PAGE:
How to Protect and to Preserve
Richard and Patricia, a married couple, were excited, especially Richard, as “his favorite daughter” was to join them.
They had no children of their own. However, since the tragic death of Richards’ sister and her husband, their daughter Louise had been living with them. She was 10 years old when the arrangement started. Richard and Patricia loved their niece like their own child.
Louise was a child of her time: very intelligent and at the same time very idealistic. She was strongly committed to environmental issues, which is why the school subject “Environmental Systems and Societies” (ESS) was particularly close to her heart.
It happened that Louise had been hiking with her ESS group through a Swiss National Park right before she visited her aunt and uncle. During it, the conversation repeatedly turned to the government, which,
in the eyes of the young people, had done too little for environmental and climate protection. Their teacher, was always talking about the many trusts and foundations based in countries like Switzerland that, in his opinion, had only one goal, namely tax evasion and dubious tax optimisation. When he asked the rhetorical question of how much good could be done for the environment with these trusts, the group was dumbfounded.
That evening, that teacher’s opinions were still on Louise’s mind when she had dinner with her aunt and uncle.
She only had a rough idea of her uncle’s job. She knew he was a lawyer in Zurich, and decided to speak with him about trusts focusing on tax evasion etc.
Her uncle was aware of the usual accusations well and knew that they were mainly based on misinformation, since Europeans were rooted in Roman civil law and knew very little about the common law on which trust law was founded. After Louise had finished her hot-issue based inquires and calmed down a bit, Richard took the opportunity to ask if his niece knew where the notion of a trust came from.
Louise just shook her head. Her uncle continued: “The trust as we know it was established in England more than 1,000 years ago and goes back to the time of the Crusades. In those days, if a nobleman or knight decided to join a crusade to the Holy Land, he needed someone he could trust to manage his fortune and look after his wife and young children in his absence. One has to recall that at that time crusades took several years and there was practically no way to transmit news. Besides, it was far from certain that the knight would return at all.” Louise nodded, but immediately asked what this had to do with trusts.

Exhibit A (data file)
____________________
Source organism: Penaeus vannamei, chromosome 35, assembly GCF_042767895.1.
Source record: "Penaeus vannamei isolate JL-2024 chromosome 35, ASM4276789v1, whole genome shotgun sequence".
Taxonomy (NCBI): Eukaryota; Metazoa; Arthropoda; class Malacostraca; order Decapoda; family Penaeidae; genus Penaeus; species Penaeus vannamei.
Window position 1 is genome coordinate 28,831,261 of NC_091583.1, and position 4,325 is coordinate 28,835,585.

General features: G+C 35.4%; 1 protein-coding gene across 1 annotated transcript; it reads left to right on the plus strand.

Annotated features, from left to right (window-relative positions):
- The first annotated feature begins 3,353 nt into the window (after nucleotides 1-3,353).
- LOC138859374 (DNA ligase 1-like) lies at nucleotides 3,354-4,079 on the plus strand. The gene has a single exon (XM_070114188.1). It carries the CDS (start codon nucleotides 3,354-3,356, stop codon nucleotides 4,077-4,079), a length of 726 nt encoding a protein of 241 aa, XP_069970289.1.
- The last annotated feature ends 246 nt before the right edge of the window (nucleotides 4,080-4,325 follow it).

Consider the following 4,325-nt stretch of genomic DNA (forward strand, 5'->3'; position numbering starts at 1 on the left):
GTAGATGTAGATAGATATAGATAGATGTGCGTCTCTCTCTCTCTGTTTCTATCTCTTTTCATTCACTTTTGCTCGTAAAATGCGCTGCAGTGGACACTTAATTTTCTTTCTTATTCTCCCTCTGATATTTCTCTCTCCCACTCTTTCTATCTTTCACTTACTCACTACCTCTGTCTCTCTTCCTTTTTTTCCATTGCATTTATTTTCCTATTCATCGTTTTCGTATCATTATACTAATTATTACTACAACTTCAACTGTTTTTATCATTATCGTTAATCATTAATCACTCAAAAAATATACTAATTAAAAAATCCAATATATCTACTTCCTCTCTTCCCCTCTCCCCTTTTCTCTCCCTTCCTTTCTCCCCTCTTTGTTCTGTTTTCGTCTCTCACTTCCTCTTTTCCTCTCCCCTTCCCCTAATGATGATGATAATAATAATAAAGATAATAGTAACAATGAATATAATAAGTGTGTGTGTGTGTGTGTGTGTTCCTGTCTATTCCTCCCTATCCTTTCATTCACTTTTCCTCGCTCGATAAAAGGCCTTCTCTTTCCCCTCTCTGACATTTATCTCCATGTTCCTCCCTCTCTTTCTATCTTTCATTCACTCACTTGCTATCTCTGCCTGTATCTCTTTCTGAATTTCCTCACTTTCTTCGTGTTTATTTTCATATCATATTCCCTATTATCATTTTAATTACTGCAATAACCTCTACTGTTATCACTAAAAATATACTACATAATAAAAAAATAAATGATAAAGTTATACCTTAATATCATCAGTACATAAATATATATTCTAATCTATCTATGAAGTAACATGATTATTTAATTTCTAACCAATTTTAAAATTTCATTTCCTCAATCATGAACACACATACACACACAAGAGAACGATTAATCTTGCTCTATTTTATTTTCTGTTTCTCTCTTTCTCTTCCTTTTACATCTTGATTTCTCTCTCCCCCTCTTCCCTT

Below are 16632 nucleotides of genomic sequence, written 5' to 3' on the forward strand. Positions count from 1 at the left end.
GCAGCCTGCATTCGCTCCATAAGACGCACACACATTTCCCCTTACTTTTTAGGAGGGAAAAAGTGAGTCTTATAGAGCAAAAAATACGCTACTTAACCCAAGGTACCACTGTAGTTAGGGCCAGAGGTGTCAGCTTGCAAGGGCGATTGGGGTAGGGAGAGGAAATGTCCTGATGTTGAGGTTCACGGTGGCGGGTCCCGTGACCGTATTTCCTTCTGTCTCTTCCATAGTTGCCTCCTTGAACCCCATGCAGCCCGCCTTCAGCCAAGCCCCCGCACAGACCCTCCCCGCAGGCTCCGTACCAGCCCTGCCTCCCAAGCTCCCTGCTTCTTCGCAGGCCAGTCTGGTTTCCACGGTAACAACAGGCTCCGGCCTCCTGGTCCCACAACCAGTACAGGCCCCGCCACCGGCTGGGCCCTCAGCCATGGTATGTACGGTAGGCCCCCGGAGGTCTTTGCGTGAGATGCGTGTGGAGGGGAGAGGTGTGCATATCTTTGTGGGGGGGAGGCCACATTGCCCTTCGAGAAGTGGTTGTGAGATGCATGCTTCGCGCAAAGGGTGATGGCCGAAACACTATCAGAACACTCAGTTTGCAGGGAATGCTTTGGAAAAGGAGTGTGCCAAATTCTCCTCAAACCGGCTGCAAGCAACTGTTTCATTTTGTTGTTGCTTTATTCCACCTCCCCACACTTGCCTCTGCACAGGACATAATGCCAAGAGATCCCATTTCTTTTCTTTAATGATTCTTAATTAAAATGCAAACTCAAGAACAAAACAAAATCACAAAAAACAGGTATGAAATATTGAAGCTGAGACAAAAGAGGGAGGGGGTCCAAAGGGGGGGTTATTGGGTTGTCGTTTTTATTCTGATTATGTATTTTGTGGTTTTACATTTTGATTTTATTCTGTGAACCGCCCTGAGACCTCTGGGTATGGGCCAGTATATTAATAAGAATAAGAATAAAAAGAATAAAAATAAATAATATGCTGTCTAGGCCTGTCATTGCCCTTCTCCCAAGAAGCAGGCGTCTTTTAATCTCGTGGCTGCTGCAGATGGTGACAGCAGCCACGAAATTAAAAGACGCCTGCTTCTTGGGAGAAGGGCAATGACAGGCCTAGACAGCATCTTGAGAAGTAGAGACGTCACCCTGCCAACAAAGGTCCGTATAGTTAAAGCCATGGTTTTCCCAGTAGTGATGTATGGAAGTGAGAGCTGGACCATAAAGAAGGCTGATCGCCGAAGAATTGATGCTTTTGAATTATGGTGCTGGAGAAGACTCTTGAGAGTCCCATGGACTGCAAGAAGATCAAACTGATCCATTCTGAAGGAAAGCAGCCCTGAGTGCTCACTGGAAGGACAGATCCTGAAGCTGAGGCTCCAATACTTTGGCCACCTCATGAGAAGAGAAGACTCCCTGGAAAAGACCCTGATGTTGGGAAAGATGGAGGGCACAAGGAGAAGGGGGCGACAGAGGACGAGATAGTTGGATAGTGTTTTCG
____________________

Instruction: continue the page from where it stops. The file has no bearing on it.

“I will tell you”, her uncle said, “the nobleman’s assets were often embezzled by his steward. Since this person had to be endowed with appropriate powers, these transactions were legally binding. Imagine the shock a nobleman suffered when he came back years later to find that his family were living in poverty and that he owned next to nothing. There was only one way to regain possession, and that was by royal decree. A very lengthy and difficult procedure. So, there was a great need for legislation, and so the principle of trusts was created. The concept was almost exactly as we know them today, with the settlor, beneficiaries, a trustee and the protector. So now you can see, a trust was and is about asset protection and estate planning. There is really nothing wrong with a structure which ensures that assets are largely protected and available for its beneficiaries. This is quite normal, don’t you think?”
“But” Louise shook her head impatiently again. “But what”? Richard asked and continued. “I think it’s time to tell you something you don’t already know. Even before your parents died, they set up a trust of which you Louise are the sole beneficiary. Your entire inheritance is deposited in this trust and your parents have stipulated that I, as protector, will oversee this inheritance for you until the end of your education. After that, the entire inheritance will be paid out to you. As you can also see, your own trust still fulfils the same purposes as it did during the Crusades, namely the protection of assets for the next generation. Your parents wereonly thinking of your welfare and your future.”
Louise could not hold back her tears and hugged her uncle.
Since 2023, all Swiss trustees need a license from the Swiss Financial Market Supervisory Authority FINMA and CAREY ZURICH is proud to be only the 12th Swiss trust company to have obtained this license. Having been in the trust business for 20 years, we know all the ins and outs of trusteeship and are committed to serving the needs of trusts or foundations and their beneficiaries with all the Swiss thoroughness and reliability that you would expect, because we care(y).
NOTE: This is an abridged version of the original. The original can be found on the Carey website.